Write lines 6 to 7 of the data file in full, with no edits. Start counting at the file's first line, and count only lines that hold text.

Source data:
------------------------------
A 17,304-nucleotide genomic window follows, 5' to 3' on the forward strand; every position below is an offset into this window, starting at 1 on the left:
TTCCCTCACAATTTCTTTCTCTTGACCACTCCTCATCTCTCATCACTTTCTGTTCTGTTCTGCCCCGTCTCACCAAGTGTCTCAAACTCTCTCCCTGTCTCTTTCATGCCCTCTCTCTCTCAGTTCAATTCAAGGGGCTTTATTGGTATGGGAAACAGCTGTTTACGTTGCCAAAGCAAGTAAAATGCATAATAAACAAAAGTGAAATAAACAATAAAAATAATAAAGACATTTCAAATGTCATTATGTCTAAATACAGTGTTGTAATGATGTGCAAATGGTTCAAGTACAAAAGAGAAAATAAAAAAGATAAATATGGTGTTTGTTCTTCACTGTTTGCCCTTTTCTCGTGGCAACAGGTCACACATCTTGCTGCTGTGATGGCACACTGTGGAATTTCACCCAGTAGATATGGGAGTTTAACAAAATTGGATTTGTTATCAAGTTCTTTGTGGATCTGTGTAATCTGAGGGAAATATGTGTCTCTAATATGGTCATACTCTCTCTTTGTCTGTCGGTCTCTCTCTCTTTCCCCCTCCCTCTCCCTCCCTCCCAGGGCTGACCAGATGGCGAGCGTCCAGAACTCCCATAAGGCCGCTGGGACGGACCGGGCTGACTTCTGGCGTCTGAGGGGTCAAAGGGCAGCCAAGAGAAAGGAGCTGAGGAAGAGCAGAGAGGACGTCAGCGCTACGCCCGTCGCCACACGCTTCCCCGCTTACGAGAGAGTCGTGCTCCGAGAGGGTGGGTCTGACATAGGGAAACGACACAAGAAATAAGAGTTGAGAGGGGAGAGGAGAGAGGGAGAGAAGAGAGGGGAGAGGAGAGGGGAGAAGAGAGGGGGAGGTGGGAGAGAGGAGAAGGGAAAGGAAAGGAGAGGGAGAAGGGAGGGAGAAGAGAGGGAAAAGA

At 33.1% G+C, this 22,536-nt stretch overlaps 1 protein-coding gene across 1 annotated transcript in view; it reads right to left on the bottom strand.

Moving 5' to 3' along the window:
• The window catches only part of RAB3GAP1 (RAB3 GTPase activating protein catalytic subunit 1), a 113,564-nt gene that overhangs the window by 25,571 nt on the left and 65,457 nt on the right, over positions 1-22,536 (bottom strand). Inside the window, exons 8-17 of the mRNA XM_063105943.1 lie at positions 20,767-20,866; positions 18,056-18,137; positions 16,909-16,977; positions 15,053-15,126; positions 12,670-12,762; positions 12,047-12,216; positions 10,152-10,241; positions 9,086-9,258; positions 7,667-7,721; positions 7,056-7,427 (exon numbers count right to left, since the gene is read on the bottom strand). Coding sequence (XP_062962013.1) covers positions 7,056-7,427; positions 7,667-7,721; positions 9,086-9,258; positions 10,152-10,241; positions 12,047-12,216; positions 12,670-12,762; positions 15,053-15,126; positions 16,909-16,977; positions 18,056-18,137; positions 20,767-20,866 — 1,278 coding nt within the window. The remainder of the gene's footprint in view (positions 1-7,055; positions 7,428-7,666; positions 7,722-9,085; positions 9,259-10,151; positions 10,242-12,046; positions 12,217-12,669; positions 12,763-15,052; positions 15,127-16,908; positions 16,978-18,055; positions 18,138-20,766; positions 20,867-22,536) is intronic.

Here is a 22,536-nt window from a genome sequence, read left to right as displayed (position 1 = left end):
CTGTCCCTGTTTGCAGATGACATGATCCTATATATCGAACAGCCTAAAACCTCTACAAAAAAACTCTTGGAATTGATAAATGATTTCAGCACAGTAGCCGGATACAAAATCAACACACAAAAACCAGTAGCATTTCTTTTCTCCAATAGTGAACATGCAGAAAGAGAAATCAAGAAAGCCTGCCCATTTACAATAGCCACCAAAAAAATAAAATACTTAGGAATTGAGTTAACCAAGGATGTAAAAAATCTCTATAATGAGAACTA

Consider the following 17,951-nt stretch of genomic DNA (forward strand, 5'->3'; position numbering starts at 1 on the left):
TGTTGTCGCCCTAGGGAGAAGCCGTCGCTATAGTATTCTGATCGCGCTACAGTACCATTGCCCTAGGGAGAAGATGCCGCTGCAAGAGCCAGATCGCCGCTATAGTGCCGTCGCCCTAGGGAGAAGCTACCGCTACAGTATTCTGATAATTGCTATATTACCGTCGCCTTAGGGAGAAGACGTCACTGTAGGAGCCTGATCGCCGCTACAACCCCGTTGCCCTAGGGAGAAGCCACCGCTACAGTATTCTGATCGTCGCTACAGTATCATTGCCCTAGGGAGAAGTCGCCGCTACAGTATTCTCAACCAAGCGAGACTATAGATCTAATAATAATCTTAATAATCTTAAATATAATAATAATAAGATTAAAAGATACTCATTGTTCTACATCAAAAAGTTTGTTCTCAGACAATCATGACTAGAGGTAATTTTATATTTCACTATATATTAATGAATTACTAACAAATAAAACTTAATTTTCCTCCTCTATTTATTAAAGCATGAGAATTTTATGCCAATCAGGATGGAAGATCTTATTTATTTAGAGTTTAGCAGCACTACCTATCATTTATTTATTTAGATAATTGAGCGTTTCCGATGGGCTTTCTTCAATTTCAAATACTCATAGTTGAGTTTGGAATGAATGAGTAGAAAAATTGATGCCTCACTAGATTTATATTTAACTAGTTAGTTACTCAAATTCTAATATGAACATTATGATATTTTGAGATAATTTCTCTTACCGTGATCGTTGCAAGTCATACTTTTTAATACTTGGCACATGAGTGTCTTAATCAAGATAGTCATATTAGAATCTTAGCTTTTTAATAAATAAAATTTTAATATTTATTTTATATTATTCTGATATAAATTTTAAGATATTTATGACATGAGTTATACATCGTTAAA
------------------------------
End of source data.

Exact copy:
Here is a 22,536-nt window from a genome sequence, read left to right as displayed (position 1 = left end):
CTGTCCCTGTTTGCAGATGACATGATCCTATATATCGAACAGCCTAAAACCTCTACAAAAAAACTCTTGGAATTGATAAATGATTTCAGCACAGTAGCCGGATACAAAATCAACACACAAAAACCAGTAGCATTTCTTTTCTCCAATAGTGAACATGCAGAAAGAGAAATCAAGAAAGCCTGCCCATTTACAATAGCCACCAAAAAAATAAAATACTTAGGAATTGAGTTAACCAAGGATGTAAAAAATCTCTATAATGAGAACTA